April 22 marked the 45th anniversary of Earth Day. This event has waxed and waned since its launching in 1970, but it is still celebrated every year as a reminder that a clean environment doesn't happen on its own. That first Earth Day was a response to the state of our environment in the 1960’s. After two and a half decades of soaring post war prosperity, our air and our rivers were filthy. The Cuyahoga River in Cleveland had even caught fire. That’s quite a trick when you think about it.
I was at the University of Colorado in Boulder then. I remember the rally on campus and some of the teach-ins. Most of all, I remember that recycling was often mentioned during the various events. Recycling resonated with the public. Individuals couldn’t do much about smog and burning rivers, but we could recycle and feel like we were doing something, however minor, to save the Earth.
Forty-five years later, we have made tremendous progress in cleaning up our environment. Our air is cleaner, our rivers aren’t catching on fire. Recycling has been transformed. But the job is far from finished.
I celebrated Earth Day in 2015 as a panelist at the District of Columbia Department of the Environment’s Zero Waste Summit. The Summit was held to discuss ways to achieve the ambitious goals in the city’s new recycling law. The event was an exciting opportunity because the recycling challenges Washington faces are a microcosm of the obstacles the nation is dealing with collectively.
These challenges are two-fold. More than half of Washington’s population lives in apartments or condos. Unlike in single family housing, where recycling is pretty much the norm, I have yet to find any city—in this country or elsewhere—that has figured out how to achieve equally high levels of recycling in multi-family housing. The anonymity of apartment buildings is a powerful barrier to the social norm of recycling.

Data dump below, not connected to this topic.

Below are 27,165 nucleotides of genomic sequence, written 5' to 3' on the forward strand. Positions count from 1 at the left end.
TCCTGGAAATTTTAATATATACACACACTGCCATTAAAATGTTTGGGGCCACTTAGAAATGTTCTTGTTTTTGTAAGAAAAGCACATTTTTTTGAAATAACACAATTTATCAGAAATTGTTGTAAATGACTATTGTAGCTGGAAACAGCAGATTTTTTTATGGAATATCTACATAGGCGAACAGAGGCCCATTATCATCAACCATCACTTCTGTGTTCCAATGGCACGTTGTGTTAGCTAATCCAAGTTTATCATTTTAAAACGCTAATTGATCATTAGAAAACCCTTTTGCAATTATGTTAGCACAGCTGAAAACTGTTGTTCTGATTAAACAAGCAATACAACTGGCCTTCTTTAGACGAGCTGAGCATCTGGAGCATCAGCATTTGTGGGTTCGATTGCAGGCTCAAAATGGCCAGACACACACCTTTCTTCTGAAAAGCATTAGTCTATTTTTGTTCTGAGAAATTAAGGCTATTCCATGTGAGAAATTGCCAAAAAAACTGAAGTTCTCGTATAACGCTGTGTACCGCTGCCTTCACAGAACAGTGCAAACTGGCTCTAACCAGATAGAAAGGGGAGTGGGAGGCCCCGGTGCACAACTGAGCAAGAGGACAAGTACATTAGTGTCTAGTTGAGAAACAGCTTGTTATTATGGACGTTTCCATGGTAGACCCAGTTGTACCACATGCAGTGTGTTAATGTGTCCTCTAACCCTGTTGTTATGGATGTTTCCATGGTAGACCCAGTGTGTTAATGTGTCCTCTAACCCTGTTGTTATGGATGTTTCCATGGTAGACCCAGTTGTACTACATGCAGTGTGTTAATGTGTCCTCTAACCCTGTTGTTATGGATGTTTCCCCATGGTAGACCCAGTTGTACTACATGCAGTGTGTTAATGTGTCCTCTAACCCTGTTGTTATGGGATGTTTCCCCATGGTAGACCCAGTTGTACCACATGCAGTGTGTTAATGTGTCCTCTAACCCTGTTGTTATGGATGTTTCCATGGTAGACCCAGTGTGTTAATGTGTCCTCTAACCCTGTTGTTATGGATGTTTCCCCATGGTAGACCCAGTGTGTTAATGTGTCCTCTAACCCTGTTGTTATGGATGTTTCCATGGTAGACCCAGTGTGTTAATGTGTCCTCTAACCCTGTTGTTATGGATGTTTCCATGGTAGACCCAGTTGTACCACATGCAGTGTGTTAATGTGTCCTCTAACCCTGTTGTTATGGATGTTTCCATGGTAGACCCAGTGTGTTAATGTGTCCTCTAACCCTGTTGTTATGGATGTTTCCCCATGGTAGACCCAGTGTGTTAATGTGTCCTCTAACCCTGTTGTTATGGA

Organics, especially food waste, present the other challenge. The recovery rates on these materials are in the low single digits nationally. As a result, pushing on organics offers the best chance for significant increases in our recycling rate. But we cannot underestimate how long it will take to achieve success.
During the summit, the food waste panel came first. My favorite panelist hailed from the DC Central Kitchen. He enthusiastically described how the Kitchen collects edible food, prepares 10,000 meals a day and trains unemployed adults in culinary careers. What a great success story.
But what do we do with the food that has to be thrown away? DC’s intensely urban nature poses daunting challenges that are worsened because the mid-Atlantic area has a limited number of food waste composting or anaerobic digestion facilities.
And that’s where the second panel fit in. We looked at successful recycling strategies, focusing specifically on Seattle and Edmonton, Alberta, two cities the same size as DC. Edmonton is noteworthy for its willingness to experiment. Its food waste strategy involves building a waste-to-biofuels plant. Seattle, which expects to achieve a 70 percent recovery rate in 2023, has been working on recycling for more than two decades, slowly and carefully setting realistic goals and steadily expanding its program. Recently it began collecting food waste at the curbside for composting. Multi-family housing remains a challenge for both cities but they are both looking at how to improve in that area.
In 2020 we celebrate the 50th anniversary of Earth Day. My goal is to be on a panel celebrating America’s highest ever recycling rate.
Chaz Miller is director policy/advocacy for the National Waste & Recycling Association, Washington, D.C.